Wednesday, June 29, 2011

Ricotta Calzones with Red Peppers, Spinach, and Goat Cheese

Calzone - Mmmmm

So what to do with all that homemade ricotta? Why make calzones of course! This recipe is adapted from Cook's Illustrated (sub required)... and it really is adapted (not just copied) because I thought they had some pretty loopy instructions about parchment paper rounds and needing a food processor/stand mixer for mixing a very dry dough (hydration: 56%). So this recipe has been streamlined for people who have baked some bread or pizza on a pizza stone before... not experts, mind you (I certainly am not one), but if you've never used your pizza stone for anything other than frozen pizza then this may be a little hard to follow and I'd recommend the Cook's Illustrated version.

I made most of my notes within the recipe itself, but one thing up top: you can use regular or baby spinach here, but you're definitely going to want to stem any regular spinach. Oh, and we also didn't actually use goat cheese here (false advertising!) but a local cow's milk cheese with a similar flavor and texture... something I'm very curious as to how they accomplished, but that's a job for another day.

If you don't need six calzones at one meal, you can either bake these all the way and then reheat leftovers on the stone for ten minutes, or under cook them a bit, freeze them, and then bake until golden (not sure how long). I did the former and Anna did the latter, though she has yet to sample a frozen one.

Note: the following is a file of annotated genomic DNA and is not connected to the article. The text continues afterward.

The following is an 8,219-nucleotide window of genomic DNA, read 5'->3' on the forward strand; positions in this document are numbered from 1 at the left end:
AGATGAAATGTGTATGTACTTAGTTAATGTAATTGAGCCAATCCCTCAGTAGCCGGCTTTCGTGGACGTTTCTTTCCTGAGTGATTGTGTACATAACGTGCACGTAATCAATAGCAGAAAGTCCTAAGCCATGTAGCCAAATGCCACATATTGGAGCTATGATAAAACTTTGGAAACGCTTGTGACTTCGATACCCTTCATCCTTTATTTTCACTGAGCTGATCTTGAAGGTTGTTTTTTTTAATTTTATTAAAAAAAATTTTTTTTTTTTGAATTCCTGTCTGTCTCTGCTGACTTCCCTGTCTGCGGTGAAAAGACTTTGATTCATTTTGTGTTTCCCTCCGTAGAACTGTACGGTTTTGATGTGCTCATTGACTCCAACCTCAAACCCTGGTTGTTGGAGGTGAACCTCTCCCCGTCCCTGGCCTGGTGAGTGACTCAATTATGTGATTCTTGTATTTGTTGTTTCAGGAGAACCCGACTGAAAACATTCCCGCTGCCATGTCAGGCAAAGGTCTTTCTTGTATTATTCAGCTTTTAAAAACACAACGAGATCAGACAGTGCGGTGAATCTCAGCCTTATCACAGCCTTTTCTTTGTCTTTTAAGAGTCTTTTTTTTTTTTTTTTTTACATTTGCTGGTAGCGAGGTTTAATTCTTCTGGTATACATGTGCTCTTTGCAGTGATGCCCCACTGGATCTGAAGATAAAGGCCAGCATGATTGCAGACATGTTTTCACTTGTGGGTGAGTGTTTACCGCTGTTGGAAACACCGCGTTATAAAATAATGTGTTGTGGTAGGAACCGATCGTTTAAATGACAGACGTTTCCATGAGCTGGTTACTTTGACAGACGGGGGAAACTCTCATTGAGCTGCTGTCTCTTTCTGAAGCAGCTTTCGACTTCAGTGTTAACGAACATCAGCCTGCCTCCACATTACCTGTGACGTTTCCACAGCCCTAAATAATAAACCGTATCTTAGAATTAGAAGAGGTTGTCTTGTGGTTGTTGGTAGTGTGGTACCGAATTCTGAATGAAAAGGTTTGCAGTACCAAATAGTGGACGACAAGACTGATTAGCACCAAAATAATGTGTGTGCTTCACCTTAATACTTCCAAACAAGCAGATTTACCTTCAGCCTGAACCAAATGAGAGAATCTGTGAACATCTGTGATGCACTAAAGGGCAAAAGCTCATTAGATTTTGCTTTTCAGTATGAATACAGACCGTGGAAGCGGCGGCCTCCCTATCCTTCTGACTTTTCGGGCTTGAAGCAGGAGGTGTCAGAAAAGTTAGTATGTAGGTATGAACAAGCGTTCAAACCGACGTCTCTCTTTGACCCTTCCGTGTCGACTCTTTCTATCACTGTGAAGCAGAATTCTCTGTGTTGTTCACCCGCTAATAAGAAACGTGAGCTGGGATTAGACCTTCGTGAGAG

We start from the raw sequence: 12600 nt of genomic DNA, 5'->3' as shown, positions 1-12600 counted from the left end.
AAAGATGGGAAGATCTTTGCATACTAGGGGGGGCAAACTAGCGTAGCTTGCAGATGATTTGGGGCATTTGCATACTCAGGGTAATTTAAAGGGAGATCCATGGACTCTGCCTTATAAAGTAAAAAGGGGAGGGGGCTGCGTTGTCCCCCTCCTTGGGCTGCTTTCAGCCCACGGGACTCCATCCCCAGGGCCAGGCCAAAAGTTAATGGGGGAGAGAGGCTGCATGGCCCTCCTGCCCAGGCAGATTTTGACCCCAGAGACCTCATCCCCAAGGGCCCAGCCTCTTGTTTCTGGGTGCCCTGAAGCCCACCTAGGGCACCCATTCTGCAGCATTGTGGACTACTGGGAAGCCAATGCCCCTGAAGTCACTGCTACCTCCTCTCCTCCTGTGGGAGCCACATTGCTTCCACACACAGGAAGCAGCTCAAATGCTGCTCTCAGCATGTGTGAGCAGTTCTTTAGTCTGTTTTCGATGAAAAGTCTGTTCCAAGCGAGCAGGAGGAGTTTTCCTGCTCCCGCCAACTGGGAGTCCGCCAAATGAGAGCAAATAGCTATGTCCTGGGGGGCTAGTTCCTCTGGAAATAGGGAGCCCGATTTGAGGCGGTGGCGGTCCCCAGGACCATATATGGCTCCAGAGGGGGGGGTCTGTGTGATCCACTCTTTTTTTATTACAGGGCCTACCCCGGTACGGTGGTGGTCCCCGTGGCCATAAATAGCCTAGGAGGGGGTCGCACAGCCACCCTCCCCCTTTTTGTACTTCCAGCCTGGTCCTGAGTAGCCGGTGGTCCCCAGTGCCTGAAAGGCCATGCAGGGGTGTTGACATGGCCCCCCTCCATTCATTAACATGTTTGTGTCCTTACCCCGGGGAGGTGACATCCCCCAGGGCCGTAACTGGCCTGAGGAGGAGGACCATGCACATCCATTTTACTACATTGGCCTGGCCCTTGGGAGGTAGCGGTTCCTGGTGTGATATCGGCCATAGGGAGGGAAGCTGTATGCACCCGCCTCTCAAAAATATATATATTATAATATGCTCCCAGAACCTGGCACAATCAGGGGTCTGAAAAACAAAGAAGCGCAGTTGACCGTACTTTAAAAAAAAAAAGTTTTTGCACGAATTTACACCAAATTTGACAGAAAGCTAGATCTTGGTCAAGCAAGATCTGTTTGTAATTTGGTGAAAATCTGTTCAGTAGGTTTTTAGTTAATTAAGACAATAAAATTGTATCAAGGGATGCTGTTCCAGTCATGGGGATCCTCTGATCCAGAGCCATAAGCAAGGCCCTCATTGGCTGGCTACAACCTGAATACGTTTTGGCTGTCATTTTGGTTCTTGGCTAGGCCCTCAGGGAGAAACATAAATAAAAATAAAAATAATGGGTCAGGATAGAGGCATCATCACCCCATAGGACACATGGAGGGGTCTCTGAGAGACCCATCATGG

Ingredients
Dough
  • 22 ounces bread flour (4 cups)
  • 2 1/4 teaspoons instant yeast (1 envelope)
  • 3 teaspoons kosher salt
  • 2 tablespoons extra-virgin olive oil
  • 12 1/2 ounces water (1 1/2 cups water, plus 1 tablespoon)
Filling
  • 10 ounces whole-milk ricotta
  • 8 ounces shredded fresh mozzarella (2 cups)
  • 1 1/2ounces grated Parmesan cheese (about 3/4 cup)
  • 1 large egg yolk
  • 1 tablespoon minced fresh oregano leaves
  • Table salt
  • 1/8 teaspoon ground black pepper
  • 2 tablespoons olive oil
  • 2 medium red bell peppers, cut into 1/2 inch by 2-inch strips
  • 3 medium cloves garlic, pressed through garlic press (about 1 tablespoon)
  • 1/4 teaspoon red pepper flakes
  • 1 pound spinach, washed, dried, and stemmed (about 4 cups)
  • 8 ounces goat cheese , crumbled
  • Extra-virgin olive oil for brushing and kosher salt for sprinkling
  • Cornmeal for dusting
Directions
  1. You could make this dough in a stand mixer or food processor or something, but I think that makes you a big baby. C'mon it's just dough! They were making calzones before electricity people. OK, rant done: In a large bowl whisk flour, yeast, and salt to combine. Add olive oil and water and mix with a spoon until mixture comes together in a shaggy ball. Transfer to counter and knead by hand until an elastic dough forms that passes a medium window pane test (10 minutes or so). Form the dough into a ball and then transfer it to a lightly oiled large bowl. Spray the ball with a little cooking spray and then cover the bowl with plastic wrap. Let it rise for about 1 1/2 to 2 hours (should double in size).
  2. Meanwhile, combine your ricotta, mozzarella, Parmesan, egg yolk, oregano, 1/4 teaspoon salt, and black pepper in medium bowl. Cover and refrigerate: try not to sample the delicious cheese mixture because your mom will kill you if she finds out you ate something with raw egg in it.